A Social Portrait of Travellers in Ireland was written by senior researchers at the economic and Social Research Institute (ESRI) and compares data taken from censuses in 2006 and 2011, and indicates that even among younger Travellers there is a much smaller percentage of people who have completed second- level education.
One of the authors of the report, ESRI associate research professor Dorothy Watson, said the findings indicated the need for a new approach to raise education levels among the Travelling community, particularly as issues involving nomadism seem to be less of a factor than in previous decades.
Instead the report found that Travellers are mainly experiencing the same difficulties as citizens from disadvantaged backgrounds.
According to the analysis, only 8% of working-age Travellers have completed the Leaving Certificate, compared to 73% of non-Travellers. While levels of education have been increasing for Travellers and non-Travellers, 86% of non-Travellers aged 25 to 34 have completed second-level education, whereas just 9% of Travellers in the same age group have done so.
According to the report: “The lower employment rate of Travellers aged 25-64 compared to non-Travellers (11% versus 66%) was mainly driven by their higher rate of unemployment (82% vs 17%) rather than by a lower rate of labour market participation.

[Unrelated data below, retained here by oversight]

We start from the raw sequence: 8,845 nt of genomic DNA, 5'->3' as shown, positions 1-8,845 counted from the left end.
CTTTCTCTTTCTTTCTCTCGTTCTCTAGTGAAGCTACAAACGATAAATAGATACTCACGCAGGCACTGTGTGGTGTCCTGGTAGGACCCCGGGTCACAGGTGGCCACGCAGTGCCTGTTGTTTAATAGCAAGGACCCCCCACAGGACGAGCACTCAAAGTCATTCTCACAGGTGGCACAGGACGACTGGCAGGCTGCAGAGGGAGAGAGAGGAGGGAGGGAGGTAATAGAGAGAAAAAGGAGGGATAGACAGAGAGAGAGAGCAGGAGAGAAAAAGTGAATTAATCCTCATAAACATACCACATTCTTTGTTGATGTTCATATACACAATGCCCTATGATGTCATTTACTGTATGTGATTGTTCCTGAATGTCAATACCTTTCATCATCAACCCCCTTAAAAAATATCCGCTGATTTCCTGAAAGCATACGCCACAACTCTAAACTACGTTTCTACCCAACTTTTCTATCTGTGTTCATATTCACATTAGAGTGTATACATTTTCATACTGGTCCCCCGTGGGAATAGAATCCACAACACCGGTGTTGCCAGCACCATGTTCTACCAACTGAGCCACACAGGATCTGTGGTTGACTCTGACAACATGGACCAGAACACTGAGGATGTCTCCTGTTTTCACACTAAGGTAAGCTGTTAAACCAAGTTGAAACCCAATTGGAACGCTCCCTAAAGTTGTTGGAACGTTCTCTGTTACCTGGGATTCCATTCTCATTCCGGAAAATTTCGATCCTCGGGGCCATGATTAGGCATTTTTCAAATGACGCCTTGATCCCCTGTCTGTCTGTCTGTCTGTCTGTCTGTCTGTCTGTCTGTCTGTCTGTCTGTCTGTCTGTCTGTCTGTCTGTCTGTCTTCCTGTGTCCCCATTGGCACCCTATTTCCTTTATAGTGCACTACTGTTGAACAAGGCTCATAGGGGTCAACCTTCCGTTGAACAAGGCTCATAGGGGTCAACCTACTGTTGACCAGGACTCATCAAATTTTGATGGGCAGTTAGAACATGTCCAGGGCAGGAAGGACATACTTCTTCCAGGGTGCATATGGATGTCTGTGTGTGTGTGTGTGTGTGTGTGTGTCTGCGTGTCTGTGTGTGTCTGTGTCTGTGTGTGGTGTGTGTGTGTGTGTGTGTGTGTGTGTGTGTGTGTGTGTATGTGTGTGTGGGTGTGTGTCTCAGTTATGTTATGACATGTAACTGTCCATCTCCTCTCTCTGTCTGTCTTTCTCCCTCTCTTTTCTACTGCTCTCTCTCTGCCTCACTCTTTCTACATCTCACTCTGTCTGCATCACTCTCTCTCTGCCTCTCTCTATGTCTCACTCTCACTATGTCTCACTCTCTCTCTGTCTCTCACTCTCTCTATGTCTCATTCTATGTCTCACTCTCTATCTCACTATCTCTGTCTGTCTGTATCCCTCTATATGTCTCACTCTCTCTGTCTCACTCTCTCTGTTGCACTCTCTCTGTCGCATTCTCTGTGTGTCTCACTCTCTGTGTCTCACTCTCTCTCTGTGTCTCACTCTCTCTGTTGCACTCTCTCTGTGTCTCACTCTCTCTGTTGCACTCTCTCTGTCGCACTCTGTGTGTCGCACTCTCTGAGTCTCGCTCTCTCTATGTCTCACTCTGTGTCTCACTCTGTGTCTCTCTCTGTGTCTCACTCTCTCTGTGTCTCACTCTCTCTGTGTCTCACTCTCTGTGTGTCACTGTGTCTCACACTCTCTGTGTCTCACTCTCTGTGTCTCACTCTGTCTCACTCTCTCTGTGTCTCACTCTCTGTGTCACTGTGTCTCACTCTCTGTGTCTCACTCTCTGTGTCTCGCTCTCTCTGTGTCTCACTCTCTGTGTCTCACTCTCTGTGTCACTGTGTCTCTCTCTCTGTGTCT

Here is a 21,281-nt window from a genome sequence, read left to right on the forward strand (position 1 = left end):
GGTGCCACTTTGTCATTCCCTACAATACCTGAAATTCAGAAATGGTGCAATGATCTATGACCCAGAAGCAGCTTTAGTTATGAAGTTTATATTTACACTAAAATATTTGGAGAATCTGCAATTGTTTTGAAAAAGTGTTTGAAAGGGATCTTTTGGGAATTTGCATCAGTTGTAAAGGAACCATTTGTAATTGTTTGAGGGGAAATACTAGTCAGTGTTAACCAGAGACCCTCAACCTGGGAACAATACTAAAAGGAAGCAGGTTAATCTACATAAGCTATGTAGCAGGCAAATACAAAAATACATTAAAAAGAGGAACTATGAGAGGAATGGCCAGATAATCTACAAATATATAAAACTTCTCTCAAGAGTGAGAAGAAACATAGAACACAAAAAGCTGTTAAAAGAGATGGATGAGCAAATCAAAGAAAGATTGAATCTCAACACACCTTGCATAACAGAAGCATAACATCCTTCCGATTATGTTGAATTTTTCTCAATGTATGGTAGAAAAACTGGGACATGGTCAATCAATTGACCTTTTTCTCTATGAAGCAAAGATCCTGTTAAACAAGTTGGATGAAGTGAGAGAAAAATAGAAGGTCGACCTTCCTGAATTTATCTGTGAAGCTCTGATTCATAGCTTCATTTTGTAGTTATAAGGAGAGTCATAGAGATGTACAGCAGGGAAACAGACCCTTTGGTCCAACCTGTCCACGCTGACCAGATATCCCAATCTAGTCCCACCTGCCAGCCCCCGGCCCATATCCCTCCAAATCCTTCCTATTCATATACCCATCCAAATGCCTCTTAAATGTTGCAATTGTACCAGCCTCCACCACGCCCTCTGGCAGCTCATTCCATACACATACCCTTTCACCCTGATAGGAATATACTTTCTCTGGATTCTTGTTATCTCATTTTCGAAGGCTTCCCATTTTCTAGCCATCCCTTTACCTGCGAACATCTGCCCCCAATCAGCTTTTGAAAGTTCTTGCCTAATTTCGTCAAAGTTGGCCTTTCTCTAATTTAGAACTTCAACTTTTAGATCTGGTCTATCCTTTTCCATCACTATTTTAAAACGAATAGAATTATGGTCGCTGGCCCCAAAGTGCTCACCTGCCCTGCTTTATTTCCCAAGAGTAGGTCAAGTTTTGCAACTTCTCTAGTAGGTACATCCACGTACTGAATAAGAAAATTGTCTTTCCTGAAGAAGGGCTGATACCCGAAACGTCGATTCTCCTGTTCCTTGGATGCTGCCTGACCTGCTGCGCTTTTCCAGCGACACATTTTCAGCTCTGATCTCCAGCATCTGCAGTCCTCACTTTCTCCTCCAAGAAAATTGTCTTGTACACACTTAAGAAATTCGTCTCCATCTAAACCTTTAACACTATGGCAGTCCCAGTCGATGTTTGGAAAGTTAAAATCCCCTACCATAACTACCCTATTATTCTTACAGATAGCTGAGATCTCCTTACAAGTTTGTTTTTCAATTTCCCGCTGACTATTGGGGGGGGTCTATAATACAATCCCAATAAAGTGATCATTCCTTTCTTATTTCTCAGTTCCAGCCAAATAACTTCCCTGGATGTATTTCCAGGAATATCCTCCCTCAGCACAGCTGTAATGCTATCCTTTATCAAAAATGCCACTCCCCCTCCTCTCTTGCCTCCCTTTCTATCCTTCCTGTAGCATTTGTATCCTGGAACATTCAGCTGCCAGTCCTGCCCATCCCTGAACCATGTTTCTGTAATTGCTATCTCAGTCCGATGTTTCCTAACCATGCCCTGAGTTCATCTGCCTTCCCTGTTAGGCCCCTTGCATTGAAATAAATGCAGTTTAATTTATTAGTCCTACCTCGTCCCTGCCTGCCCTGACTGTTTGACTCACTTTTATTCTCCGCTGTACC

“Differences in education are very important in accounting for the employment gap between Travellers and non-Travellers. The employment rate of non-Travellers is about six times higher than that of Travellers.”
The report also highlights how the chance of being in a job improves markedly as the level of education increases for Travellers.
Comparing Travellers who are similar to non-Travellers in other respects, the Traveller employment rate is just 9% among those with primary level education, 15% for those with lower second level education (Junior Certificate), 27% for those with Leaving Certificate and 57% for the very small number with further or higher education.
The study also shows most Travellers lived in standard housing and 12% lived in a caravan or mobile home in 2011.
The report also found higher levels of poor health among Travellers and a steeper increase with age in self-reported poor health for Travellers than for non-Travellers.
Prof Watson said other research existed that indicated that Travellers did face obstacles to completing their education, including prejudice.
“There certainly is a need for something new, something different, and something targeted,” she said.